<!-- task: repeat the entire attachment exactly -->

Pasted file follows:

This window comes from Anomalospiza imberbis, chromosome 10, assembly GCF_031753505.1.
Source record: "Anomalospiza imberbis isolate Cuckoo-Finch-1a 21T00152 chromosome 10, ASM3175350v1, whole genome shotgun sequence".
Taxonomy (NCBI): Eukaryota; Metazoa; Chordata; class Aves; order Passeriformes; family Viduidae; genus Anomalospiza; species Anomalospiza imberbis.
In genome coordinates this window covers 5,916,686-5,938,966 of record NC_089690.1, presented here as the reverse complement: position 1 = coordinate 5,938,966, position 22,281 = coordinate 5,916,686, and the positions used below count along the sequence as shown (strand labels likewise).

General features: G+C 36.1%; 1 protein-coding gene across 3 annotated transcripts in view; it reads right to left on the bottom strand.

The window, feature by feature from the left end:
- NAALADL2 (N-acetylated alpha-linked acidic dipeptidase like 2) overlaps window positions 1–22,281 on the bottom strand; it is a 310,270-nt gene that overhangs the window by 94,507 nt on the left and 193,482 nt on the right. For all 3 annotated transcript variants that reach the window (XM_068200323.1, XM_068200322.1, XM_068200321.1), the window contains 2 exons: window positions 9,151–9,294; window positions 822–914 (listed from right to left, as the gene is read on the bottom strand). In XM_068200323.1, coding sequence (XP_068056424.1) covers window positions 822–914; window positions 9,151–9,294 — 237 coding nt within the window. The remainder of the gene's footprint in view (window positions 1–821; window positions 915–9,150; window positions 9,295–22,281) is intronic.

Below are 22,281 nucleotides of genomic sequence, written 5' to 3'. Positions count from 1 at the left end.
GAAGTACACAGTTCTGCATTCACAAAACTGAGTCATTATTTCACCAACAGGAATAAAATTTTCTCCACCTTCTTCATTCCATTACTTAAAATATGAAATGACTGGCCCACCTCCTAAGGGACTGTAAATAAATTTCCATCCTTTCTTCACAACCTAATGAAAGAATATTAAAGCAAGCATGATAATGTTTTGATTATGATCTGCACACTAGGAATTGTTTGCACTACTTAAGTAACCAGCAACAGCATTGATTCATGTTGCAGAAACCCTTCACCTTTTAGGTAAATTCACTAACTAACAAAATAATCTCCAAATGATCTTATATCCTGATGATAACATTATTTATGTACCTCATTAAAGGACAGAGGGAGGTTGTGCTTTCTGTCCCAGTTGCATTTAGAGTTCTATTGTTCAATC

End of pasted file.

This window comes from Anomalospiza imberbis, chromosome 10, assembly GCF_031753505.1.
Source record: "Anomalospiza imberbis isolate Cuckoo-Finch-1a 21T00152 chromosome 10, ASM3175350v1, whole genome shotgun sequence".
Taxonomy (NCBI): Eukaryota; Metazoa; Chordata; class Aves; order Passeriformes; family Viduidae; genus Anomalospiza; species Anomalospiza imberbis.
In genome coordinates this window covers 5,916,686-5,938,966 of record NC_089690.1, presented here as the reverse complement: position 1 = coordinate 5,938,966, position 22,281 = coordinate 5,916,686, and the positions used below count along the sequence as shown (strand labels likewise).

General features: G+C 36.1%; 1 protein-coding gene across 3 annotated transcripts in view; it reads right to left on the bottom strand.

The window, feature by feature from the left end:
- NAALADL2 (N-acetylated alpha-linked acidic dipeptidase like 2) overlaps window positions 1–22,281 on the bottom strand; it is a 310,270-nt gene that overhangs the window by 94,507 nt on the left and 193,482 nt on the right. For all 3 annotated transcript variants that reach the window (XM_068200323.1, XM_068200322.1, XM_068200321.1), the window contains 2 exons: window positions 9,151–9,294; window positions 822–914 (listed from right to left, as the gene is read on the bottom strand). In XM_068200323.1, coding sequence (XP_068056424.1) covers window positions 822–914; window positions 9,151–9,294 — 237 coding nt within the window. The remainder of the gene's footprint in view (window positions 1–821; window positions 915–9,150; window positions 9,295–22,281) is intronic.

Below are 22,281 nucleotides of genomic sequence, written 5' to 3'. Positions count from 1 at the left end.
GAAGTACACAGTTCTGCATTCACAAAACTGAGTCATTATTTCACCAACAGGAATAAAATTTTCTCCACCTTCTTCATTCCATTACTTAAAATATGAAATGACTGGCCCACCTCCTAAGGGACTGTAAATAAATTTCCATCCTTTCTTCACAACCTAATGAAAGAATATTAAAGCAAGCATGATAATGTTTTGATTATGATCTGCACACTAGGAATTGTTTGCACTACTTAAGTAACCAGCAACAGCATTGATTCATGTTGCAGAAACCCTTCACCTTTTAGGTAAATTCACTAACTAACAAAATAATCTCCAAATGATCTTATATCCTGATGATAACATTATTTATGTACCTCATTAAAGGACAGAGGGAGGTTGTGCTTTCTGTCCCAGTTGCATTTAGAGTTCTATTGTTCAATC